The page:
What is certain is that the idea behind it is much older. Brass is a shiny, hard metal that has often been thought cheap and vulgar, a debased or pretentious rival to gold, whose use in musical instruments has suggested stridency. In the sense of a person who is impudent or insensible to shame, brass had by the time of Crosby been in the language for two centuries (Shakespeare is the first known user); brassy, for someone having a face of brass and so unblushing, impudently confident or forward is slightly older (though its use for a woman who is tastelessly showy or loud in appearance or manner is relatively recent). Brass face, an impudent person, is from the seventeenth century (its relative brass cheek is again more recent). So an inventive Londoner would have had no shortage of precedents on which to base the alliterative bold as brass.
Ampersand A dispute in the travel business, Julane Marx, tells me, has one firm suing another to prevent its using an & in its name, because the suing firm has trademarked it.
More World Wide Words updates I’ve updated or expanded more pieces on the World Wide Words Web site this week: Lynch and lynch law, Polychronic and Zorbing. The first has been substantially rewritten as the result of new information.
6. Questions & Answers: Shoot one's cuffs
[Q] From Don Richardson: “Would you explain shot his cuffs? I think I know what this means but can find no printed explanation.”
[A] It’s a phrase that’s relatively easy to find in dictionaries and books on idioms. All will tell you the obvious, that to shoot your cuffs is to pull or jerk your shirt cuffs out so that they project beyond the cuffs of your coat. At this point, all the reference books I’ve consulted abandon the reader, leaving him wondering why anybody would do such a thing.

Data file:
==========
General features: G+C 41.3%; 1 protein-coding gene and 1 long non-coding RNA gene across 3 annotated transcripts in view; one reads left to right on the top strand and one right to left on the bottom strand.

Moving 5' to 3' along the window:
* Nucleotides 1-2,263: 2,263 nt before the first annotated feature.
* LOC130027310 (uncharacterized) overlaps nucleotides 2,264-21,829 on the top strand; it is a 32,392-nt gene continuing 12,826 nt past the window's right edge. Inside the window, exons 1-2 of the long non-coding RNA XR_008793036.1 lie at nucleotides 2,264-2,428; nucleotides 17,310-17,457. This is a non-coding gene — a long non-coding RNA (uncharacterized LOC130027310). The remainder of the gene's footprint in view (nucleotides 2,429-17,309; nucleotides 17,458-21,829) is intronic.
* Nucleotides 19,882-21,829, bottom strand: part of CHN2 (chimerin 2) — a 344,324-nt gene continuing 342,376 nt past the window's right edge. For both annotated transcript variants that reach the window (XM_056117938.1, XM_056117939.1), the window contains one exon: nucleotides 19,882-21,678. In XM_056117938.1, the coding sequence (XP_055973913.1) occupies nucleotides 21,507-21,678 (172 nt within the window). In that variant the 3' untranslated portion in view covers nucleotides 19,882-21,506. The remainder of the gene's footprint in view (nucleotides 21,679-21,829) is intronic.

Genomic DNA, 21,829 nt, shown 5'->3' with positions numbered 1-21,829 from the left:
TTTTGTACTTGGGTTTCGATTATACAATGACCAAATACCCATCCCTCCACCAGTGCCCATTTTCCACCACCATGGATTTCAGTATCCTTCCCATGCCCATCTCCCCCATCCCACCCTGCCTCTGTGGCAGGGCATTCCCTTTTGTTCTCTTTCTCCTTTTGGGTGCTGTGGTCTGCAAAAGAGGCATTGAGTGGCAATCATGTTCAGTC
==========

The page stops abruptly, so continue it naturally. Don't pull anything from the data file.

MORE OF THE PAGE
It has long been a precept among tailors — I am intrigued to learn that several guides to good dressing today continue to repeat the opinion — that a properly dressed man should allow about a quarter to half an inch of shirt cuff to peep out of his jacket sleeves, just enough to show his cufflinks. To shoot one’s cuffs is to make sure that this desirable state of dress is achieved. Since one way to do it is to jerk the shoulders and arms so that the cuffs pop into view, shooting them (in the verb’s sense “cause something to move suddenly and rapidly in a particular direction”) is a good name for it.
As a gesture, it can mean several things. One is described in Susan Lenox by David Graham Phillips, dated 1917: “And he ‘shot’ his cuffs with a gesture of careless elegance that his cuff links might assist in the picture of the ‘swell dresser’ he felt he was posing.” But it is often a mark of displaced emotion, especially nervousness: “As he talked, David continuously straightened his clothes — he smoothed his tie, shot his cuffs, snugged his collar, pulled up the creases in his trousers from his thighs. Then he’d cross one ankle over his knee, pull up his sock, cross the other ankle.” (Michael Crichton, Prey, 2003.)
A man often dresses formally and makes an effort at some difficult time, such as an interview for a job or meeting the father of the woman he is proposing to marry for the first time. A desire to look one’s best is important and helps one’s courage. You can tell how significant it is for the whole man to look as polished as possible under such circumstances by the number of times descriptions also refer to smoothing his hair, adjusting his tie or collar, brushing up his shoes, neatening his clothes, straightening his shoulders or in other ways making sure he looks smart.
Various other emotions are also recorded: “Captain von Heumann would twirl his mustaches into twin spires, shoot his white cuffs over his rings, and stare at me insolently through his rimless eyeglasses.” (E W Hornung, The Amateur Cracksman, 1899); “Gurin rose wearily to his feet and shot his cuffs by way of showing impatience.” (Abe and Mawruss by Montague Glass, 1909); “He shot his cuffs fiercely. The British Lion was roused.” (P G Wodehouse, The Intrusion of Jimmy, 1910); “Everything about him, from his stiff upper lip to his shoot-the-cuffs manner, implied take-charge authority and competence.” (Simon Hawke, The Wizard of Whitechapel, 1988).